Path Finder

Post 9 (Jared)

Today marked the end of the principal storyline we’ve been following through the campaign thus far (meaning that next time when Travis takes over the game-mastering duties, he’ll have to take the campaign in a new direction). We finally worked our way completely though the caverns we’ve been exploring, facing off with a series of enemies culminating with Nuelia, the half-human, half-demon troublemaker behind the whole goblin scheme we’ve been dealing with. As such, this was a fairly combat heavy session, and exposed us to some new mechanics we hadn’t faced previously.

The most interesting of these was facing an enemy (some sort of bat-like flying creature) that could turn itself invisible. Implementing such a situation in a tabletop game like Pathfinder is obviously not simple to do (if it’s going to be fun and interesting, at least), and caused us a fair amount of confusion. Not surprisingly, combating an invisible creature is dependent on being able to detect where it is, which is of course related to the perception skill. But it’s not a simple matter of getting a good roll on the perception DC. Passing a DC 20 perception check only lets you know that an invisible creature is somewhere in a 30-foot radius, and pinpointing its exact location is “practically impossible” according to the rulebook, requiring a “+20 DC” perception check (which I must presume means 20 on top of the 20 required to just sense its presence, though this is unclear in the rulebook). The 700-plus words the rulebook dedicates to explaining combat with invisible enemies go on to itemize a series of modifiers to the required DC (e.g. -20 if the creature is speaking or in combat, +15 if its behind an obstacle, +1 per 10 feet of distance between the PC and the enemy, etc.). Some of these modifiers don’t make a whole lot of sense, however. Consider, for instance, that the reduction in required DC for an invisible enemy is the same when it’s running or charging as when it’s in combat or speaking; doesn’t it seem like the latter case should entail a more forgiving DC? The really surprising (well incoherent and ridiculous might a more accurate description) thing, however, is that if the DC reduction if the invisible creature is not moving is -40! If I’ve understood things correctly – I and I read through this section of the rules several times – this means that a stationery creature can be pinpointed with ANY perception check. How does that make any sense? If a creature is invisible and holding perfectly still, that seems like the MOST difficult circumstances under which to localize it.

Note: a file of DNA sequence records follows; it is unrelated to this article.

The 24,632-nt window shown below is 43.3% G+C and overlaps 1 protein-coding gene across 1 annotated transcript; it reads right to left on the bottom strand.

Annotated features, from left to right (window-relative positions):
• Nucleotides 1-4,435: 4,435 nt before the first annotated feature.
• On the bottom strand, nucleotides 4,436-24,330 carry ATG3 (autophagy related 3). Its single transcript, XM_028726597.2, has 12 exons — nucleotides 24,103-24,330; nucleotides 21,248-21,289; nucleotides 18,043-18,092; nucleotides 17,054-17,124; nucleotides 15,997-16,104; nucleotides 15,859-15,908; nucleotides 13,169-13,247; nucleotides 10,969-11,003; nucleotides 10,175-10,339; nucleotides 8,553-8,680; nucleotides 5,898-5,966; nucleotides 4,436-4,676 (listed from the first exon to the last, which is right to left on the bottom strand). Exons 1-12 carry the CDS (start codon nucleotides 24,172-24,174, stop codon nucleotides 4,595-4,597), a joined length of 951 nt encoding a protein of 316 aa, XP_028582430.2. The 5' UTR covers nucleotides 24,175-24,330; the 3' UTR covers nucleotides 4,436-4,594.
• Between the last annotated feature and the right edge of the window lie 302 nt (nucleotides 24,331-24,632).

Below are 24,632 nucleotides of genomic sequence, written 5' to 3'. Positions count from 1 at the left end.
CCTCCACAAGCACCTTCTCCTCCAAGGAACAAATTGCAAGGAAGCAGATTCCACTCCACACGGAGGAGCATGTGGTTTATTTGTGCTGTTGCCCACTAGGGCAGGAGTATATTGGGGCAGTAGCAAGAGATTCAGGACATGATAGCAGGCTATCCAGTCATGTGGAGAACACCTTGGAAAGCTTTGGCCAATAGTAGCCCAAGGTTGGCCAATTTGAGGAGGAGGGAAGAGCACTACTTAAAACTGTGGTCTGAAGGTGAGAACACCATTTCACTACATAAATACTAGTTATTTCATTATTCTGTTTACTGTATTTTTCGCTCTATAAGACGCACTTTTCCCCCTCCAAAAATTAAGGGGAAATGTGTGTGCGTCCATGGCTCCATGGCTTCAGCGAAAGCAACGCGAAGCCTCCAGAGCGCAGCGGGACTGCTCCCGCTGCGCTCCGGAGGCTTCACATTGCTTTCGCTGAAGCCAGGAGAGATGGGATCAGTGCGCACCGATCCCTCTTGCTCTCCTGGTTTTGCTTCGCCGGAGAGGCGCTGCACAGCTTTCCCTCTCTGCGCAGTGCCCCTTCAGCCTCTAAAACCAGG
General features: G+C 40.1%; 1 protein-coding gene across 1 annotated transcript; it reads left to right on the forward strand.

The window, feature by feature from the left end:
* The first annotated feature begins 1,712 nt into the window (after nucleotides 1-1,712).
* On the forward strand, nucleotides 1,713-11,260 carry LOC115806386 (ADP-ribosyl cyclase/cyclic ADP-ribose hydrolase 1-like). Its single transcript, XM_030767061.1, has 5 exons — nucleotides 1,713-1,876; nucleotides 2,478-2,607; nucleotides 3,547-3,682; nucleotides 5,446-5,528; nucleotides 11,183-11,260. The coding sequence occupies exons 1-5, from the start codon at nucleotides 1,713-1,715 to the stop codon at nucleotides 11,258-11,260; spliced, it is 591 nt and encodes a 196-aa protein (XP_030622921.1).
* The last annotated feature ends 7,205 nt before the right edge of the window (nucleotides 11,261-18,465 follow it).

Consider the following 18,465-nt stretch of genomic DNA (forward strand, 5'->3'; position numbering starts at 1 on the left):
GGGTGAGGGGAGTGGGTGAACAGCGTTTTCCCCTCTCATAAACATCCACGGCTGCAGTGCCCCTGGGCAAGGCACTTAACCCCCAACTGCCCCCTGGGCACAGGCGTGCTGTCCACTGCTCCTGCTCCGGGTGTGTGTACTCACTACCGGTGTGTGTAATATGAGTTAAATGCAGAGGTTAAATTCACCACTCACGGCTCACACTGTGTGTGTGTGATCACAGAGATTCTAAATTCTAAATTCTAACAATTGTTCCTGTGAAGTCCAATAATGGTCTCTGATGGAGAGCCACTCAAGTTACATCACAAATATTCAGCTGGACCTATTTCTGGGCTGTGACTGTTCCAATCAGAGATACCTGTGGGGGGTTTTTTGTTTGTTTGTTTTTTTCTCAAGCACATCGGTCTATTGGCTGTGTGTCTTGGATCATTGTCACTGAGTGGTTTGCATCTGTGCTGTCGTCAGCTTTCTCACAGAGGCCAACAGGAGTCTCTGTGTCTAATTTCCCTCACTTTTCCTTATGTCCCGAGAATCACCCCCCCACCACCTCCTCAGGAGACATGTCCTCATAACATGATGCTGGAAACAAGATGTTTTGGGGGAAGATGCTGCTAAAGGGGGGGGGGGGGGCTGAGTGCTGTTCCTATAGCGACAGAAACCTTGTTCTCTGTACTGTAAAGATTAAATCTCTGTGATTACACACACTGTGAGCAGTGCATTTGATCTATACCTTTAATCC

I realize this digression on one very specific rule may be tiresome, but it really highlights the price of designing a game that attempts to give players freedom at the level of Pathfinder. Much like when designing a sandbox videogame (like Grand Theft Auto or Red Dead Redemption, for instance), the designer is faced with finding a balance between gameplay that becomes redundant (making the sense of ‘freedom’ very hollow) on the one hand, and dealing with contingency after contingency on the other. Pathfinder has taken the second route, it would seem, and it has led to a bloated rulebook that is often difficult to make sense of.

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